The Most Powerful Two Hours You’ll Ever Spend as a Storyteller

I’m about to introduce you to the most exhilarating and useful hands-on writing exercise I’ve ever experienced.  So effective, in fact, that it’s more a tool than it is a way to limber up the ol’ creative muscles.

So which is it?  An exercise or a tool?

Doesn’t matter.  Either way, I urge you – I  challenge you – to try this. 

Why?  Because just sitting there waiting for the blood to emerge from your forehead and plop onto the page in the form of an idea probably isn’t going to do the trick anytime soon.

If you’re blocked, this will unblock you. 

But that’s only one reason to give this a shot.

If you’re fuzzy about story structure, this will clear the fog. 

If you’re looking for a way to turn an idea into a story, this is like growth hormones for that seed. 

It’ll take you two to three hours to complete.  What comes of that investment of time, though, just might change – or even save – your writing life.

Your mission is to generically deconstruct a story.

It’s like shooting video of Tiger Woods’ golf swing.  You’re not ripping him off, you’re breaking down the fundamentals of what works.  When you then apply what you’ve learned to your own game, trust me, nobody will accuse you of plagiarizing greatness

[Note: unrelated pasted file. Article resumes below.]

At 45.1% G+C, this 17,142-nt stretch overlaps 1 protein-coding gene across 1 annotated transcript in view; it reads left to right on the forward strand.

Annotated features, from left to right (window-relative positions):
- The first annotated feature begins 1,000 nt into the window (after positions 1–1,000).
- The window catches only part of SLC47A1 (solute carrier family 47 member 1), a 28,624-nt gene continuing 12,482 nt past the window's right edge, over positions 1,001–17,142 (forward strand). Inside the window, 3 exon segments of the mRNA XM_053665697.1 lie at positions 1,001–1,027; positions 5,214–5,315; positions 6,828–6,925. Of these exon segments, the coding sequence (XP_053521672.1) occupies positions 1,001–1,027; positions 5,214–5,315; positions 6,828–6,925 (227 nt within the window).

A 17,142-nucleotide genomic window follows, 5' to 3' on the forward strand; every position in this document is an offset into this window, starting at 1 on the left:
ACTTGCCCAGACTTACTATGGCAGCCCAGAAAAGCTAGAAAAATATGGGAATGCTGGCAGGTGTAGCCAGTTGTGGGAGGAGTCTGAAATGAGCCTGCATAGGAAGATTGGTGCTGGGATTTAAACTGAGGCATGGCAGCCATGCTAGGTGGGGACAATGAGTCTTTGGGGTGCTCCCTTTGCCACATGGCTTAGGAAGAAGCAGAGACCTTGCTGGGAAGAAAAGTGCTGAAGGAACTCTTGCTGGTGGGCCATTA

Because the principles of greatness are always generic, available to everybody.

When you’re finished, you’ll have a generic template for a story from your chosen genre, something you can apply to your own work as you see fit, in part or even in whole.

Or, at a minimum, you’ll have something that will enhance and reinforce your understanding of story architecture.

First step: go to the video store and rent a movie. 

It’s critical that you pick something from your genre.  Doesn’t matter if you’ve seen it before, entertainment isn’t the point.  The closer you can come to your project, the better.

Why a movie instead of a book?  Because a book will require two to four days of hard work to complete this project.  A film, two to three hours.  Your call.  The outcome will be the same.

Now, grab a pad of paper and a pencil.  Or watch it with your laptop and the DVD remote.  Either way, you’ll be stopping the film about every 90 seconds or so.

The next part isn’t rocket science, but it’ll be tougher than it sounds.

Watch the first scene, then pause the DVD. 

Now write the generic mission of what you just saw. 

For example, the first scene in the film version of The Cider House Rules is a train arriving in a remote location during a snow storm.  But don’t write that down. 

For this exercise you’d write: establishes location.